Is your cell phone sucking energy?
If you leave your cell phone plugged in all night to charge, even if it really only needs a few hours to fully charge, you're wasting energy, right? Well, yes and no. Yes, you are, but you probably aren't wasting enough energy to really make an impact on reducing your energy usage if you change your ways. The term for such unnecessary sucking of energy is called vampire draw.
This article does a good job explaining exactly how much energy is being burned up by leaving your cell phone (and other electronics) plugged in. Some highlights of the article:
- If you leave your phone plugged in all night, every night for a year, you will be using 6.5 kWh of energy. Compared to the 4,000 kWh the average American uses each year, it's really kind of a drop in the bucket. If you'd like to do something little to make a bigger difference-swap one incandescent light bulb in your home for a fluorescent bulb and save yourself 126 kWh a year.
- It is suggested that you unplug your phone's charger when it is not in use (because every little bit of energy you save helps, right?); but the article also pointed out how tiny of an impact unplugging will make. If you leave your charger plugged in the entire year (8,760 hours) you will only be using a total of 2.3 kWh of electricity--equivalent to the amount of energy you would save that year by skipping one hot bath.
The article goes on to cover iPod and laptop battery energy consumption, as well as if it is better to charge your devices in your car or in your house (spoiler: you're better off at home). It is definitely worth a read if you've ever pondered how your gadgets were affecting your energy consumption.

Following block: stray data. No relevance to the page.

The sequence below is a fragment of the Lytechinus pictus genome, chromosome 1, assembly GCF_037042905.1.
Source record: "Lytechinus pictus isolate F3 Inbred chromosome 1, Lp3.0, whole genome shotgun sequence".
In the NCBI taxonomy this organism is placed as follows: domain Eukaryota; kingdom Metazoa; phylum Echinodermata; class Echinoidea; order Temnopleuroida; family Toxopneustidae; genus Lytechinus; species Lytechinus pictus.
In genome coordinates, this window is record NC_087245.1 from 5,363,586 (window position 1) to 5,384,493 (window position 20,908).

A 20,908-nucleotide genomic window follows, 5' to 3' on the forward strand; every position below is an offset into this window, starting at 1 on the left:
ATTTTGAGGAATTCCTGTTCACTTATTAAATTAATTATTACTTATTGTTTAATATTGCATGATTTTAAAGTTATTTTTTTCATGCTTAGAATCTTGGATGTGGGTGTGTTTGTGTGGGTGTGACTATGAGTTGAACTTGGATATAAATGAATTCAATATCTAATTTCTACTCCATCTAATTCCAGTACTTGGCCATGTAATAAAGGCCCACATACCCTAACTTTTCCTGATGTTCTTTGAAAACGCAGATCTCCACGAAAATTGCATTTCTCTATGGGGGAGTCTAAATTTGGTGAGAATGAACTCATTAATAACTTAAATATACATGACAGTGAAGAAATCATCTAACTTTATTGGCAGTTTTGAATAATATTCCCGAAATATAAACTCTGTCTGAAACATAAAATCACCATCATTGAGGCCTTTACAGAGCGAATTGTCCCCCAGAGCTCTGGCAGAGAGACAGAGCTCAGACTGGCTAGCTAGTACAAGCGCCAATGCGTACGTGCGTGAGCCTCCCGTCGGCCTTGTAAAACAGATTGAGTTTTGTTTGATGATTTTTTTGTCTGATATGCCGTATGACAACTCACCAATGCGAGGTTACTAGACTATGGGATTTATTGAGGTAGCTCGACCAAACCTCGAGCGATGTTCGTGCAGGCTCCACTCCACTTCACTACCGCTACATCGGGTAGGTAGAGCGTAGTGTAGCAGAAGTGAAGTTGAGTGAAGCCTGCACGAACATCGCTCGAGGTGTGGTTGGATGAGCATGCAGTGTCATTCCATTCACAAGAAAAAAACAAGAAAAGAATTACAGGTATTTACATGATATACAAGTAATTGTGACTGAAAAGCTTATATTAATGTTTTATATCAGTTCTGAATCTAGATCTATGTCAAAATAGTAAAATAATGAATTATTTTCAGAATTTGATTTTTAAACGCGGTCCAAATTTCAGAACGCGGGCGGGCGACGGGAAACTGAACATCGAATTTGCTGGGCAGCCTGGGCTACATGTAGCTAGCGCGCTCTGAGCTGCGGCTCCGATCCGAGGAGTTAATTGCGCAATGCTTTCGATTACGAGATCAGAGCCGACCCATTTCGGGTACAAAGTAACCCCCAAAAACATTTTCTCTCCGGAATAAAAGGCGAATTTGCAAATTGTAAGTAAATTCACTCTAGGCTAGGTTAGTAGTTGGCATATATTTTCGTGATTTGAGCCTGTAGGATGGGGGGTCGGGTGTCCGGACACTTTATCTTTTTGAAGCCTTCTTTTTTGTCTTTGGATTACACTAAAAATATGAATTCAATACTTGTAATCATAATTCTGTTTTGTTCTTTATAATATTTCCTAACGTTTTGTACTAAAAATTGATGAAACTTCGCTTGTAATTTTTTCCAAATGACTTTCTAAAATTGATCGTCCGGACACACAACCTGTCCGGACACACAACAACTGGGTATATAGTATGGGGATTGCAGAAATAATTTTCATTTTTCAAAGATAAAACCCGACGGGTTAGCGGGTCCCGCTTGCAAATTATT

If you read the article and are still convinced that you should be more proactive about vampire draw, there are a few products that are specifically made to eliminate needless use of electricity, like this Volt-Star Eco-Charger.
The jury's still out on overcharging
Whether or not overcharging your cell phone's battery can cause the battery to lose its charge faster has been the subject of much debate. Most resources I found (like this one) said that today's gadgets are very difficult to overcharge and that any depletion in battery life you experience is due to regular wear and tear of the battery over time. Others swear that leaving their phones on the charger too long has led to a decrease in battery life as compared to when they only charged it long enough to reach full charge. I couldn't find any official sources stating that this was the case.
I charge my phone all night, every night and have not experienced any sort of loss in battery life, but I'd love to hear from you. Do you notice a difference in your phone's battery if you leave it on the charger for too long? Do you think that's all just hype and overcharging is a thing of the past? Leave your comments below.
About the author: AJ George is IconLogic's lead Technical Writer and author of both "PowerPoint 2007: The Essentials" and "PowerPoint 2008 for the Macintosh: The Essentials."